Adopt a soldier.
Responsible for 38 Soldiers who perform helicopter maintenance, 1st Lt. Broyer said: "Without my Soldiers and all of their hard work we wouldn't be able to accomplish our mission of assisting the ground forces in northeastern Afghanistan."
A Black Hawk helicopter pilot, 1st Lt. Broyer flies two to three missions a week, performing tasks ranging from medical evacuation to ammunition resupply.
"The deployment is long, but my Soldiers are in great spirits, thanks to all 0of the support we get from very generous people back home," she said.
Most recently, Mr. Phillip Jones from Raleigh, N.C., has been sending packages to 1st Lt. Broyer and her team through Fort Bragg, N.C.'s, Adopt-a-Soldier program.
"About once every two weeks Mr. Jones sends us a few packages that include items such as fine cigars and cookies," she said. "My Soldiers always get excited when they see me walk into the hangar with one of those boxes. Mr. Jones has been very generous and always sends enough for the entire platoon."
Although the Soldiers receive care packages from family and friends, Mr. Jones's packages are doubly special, 1st Lt. Broyer said.
"It really means a lot when someone we don't even know sends gifts. I don't know a lot about Mr. Jones, other than he's an extremely generous man who cares about deployed Soldiers," she added.
The Adopt-a-Soldier program at Fort Bragg began in December 2003 when a high school friend of then-82nd Airborne Division commander Maj. Gen. Charles Swannack attended his assumption-of-command ceremony and asked what she could do to support the post's Soldiers, said Ms. Vicky Lee of the Fort Bragg Directorate of Plans, Training and Mobilization. Ms. Lee is now responsible for administering the program that has resulted in the "adoption" of more than 1,800 Fort Bragg Soldiers.
Today, some 200 Soldiers are on a waiting list to be "adopted," she said.
"The program gives the civilian community an opportunity to show its support for deployed Soldiers on an individual basis," said Ms. Lee. The "adoption" involves sending letters and packages for the duration of the Soldier's deployment, usually 12 to 15 months, and it's not limited to supporters from the Fayetteville-Fort Bragg area.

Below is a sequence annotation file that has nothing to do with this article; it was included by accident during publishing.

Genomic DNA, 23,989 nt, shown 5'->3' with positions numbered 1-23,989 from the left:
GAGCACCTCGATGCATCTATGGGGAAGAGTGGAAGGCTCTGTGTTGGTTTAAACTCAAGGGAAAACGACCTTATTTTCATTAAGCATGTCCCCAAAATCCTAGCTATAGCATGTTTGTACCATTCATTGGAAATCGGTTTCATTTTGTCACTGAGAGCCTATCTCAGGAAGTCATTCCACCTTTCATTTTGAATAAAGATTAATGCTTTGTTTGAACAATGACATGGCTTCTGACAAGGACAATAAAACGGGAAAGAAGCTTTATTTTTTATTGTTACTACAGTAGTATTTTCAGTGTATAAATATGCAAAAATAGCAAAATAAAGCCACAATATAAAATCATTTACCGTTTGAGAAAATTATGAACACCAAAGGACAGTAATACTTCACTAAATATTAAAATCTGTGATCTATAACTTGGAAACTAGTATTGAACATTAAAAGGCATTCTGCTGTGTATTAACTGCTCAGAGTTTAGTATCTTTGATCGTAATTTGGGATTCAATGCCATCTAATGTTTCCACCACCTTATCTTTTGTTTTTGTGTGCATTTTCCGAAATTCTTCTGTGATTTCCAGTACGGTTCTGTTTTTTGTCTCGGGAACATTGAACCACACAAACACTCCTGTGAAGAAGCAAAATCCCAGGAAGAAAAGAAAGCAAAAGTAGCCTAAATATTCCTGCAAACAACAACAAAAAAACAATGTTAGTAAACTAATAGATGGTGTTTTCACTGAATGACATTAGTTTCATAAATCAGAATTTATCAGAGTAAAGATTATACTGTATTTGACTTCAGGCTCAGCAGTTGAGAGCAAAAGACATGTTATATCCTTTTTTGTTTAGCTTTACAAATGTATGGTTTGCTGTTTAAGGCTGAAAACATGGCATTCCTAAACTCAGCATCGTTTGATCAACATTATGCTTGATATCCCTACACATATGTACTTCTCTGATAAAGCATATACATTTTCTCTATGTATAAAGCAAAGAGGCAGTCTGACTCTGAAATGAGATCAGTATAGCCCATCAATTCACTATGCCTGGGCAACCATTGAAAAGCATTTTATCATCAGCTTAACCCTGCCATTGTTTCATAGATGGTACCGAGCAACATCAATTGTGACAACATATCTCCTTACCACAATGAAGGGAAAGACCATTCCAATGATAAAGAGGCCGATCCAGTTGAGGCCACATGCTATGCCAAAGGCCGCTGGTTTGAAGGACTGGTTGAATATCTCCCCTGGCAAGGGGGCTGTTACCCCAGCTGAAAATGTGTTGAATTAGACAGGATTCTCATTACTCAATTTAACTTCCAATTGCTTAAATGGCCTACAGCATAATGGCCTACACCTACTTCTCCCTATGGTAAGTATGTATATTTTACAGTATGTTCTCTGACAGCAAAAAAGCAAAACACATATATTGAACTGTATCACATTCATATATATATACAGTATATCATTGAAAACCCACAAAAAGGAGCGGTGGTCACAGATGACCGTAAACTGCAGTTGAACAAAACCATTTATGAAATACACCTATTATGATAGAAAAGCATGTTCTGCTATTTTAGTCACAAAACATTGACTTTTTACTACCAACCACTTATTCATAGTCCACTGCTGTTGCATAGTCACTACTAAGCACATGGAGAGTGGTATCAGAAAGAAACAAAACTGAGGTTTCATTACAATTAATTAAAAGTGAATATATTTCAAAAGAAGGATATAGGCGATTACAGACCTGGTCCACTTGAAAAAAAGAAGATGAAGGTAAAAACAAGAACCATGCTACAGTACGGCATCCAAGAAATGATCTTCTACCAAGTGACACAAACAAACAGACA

Fayetteville fourth-grade teacher Ms. Beth Rogers "developed the Adopt-a-Soldier program into something above and beyond care packages and letters," Ms. Lee said. "She's worked with representatives of the American Legion to adopt Soldiers in an aviation unit and has had flags presented to various schools."
Before the opening of the current school year, the Cumberland County School System, of which Fayetteville is a part, advertised the Adopt-A-Soldier program county-wide, Ms. Lee said.
Most people try to send a letter once a week and a care package once a month. It usually takes at least 7 to 10 days for a letter to reach the Soldier, and 10 to 14 days for packages to arrive, Ms. Lee said.
Sponsors must fill out a customs form for each care package they send, listing its contents, weight and estimated cost of items sent.
Priority mail "military kits" can be obtained through the Expedited Package Supply Center by calling (800) 610-8734 to receive boxes, envelopes, tape and customs forms. The "flat-rate" boxes included in the kit will allow a sponsor to send whatever fits into the box, regardless of its weight, for a flat fee of $8.95, Ms. Lee said.
The following is a list of items requested by Soldiers in Iraq and Afghanistan:
AA batteries Air freshener Antibacterial gel Baby wipes Beef jerky Black socks Blank postcards Board games Body powder Books Bug spray Canned cheese Cards (playing) Chewing gum Chex mix Chips Cigarettes Cigars Contact solution Cotton balls Crackers Crossword puzzles Dental floss Deodorant Disposable cameras Disposable razors DVD movies Envelopes Eye drops Feminine-hygiene products Fly swatters Foot powder Gallon-size resealable bags Granola bars Hand sanitizer Hard candy Ink pens Insoles Instant soup Lip balm Lollipops Magazines Mints Mouth sprays Nasal spray Newspapers Paper (letter-writing) Paperback books Peanuts Pillows Popcorn Pop Tarts Pretzels Protein bars Protein powder/shakes Q-tips Ravioli (pop-top cans) Sanitary napkins Shampoo Shaving cream Shower puffs Small packs of fruit Soap Sunflower seeds Sunscreen Sweetened Kool-Aid Tissues Toilet paper Toothbrushes Toothpaste Trail mix Travel games Tums, Immodium Twizzlers Tylenol, Advil Velcro Video games Vitamins
|Printer friendly Cite/link Email Feedback|
|Date:||Dec 1, 2007|
|Previous Article:||The U.S. Army field band.|
|Next Article:||Iraq operations.|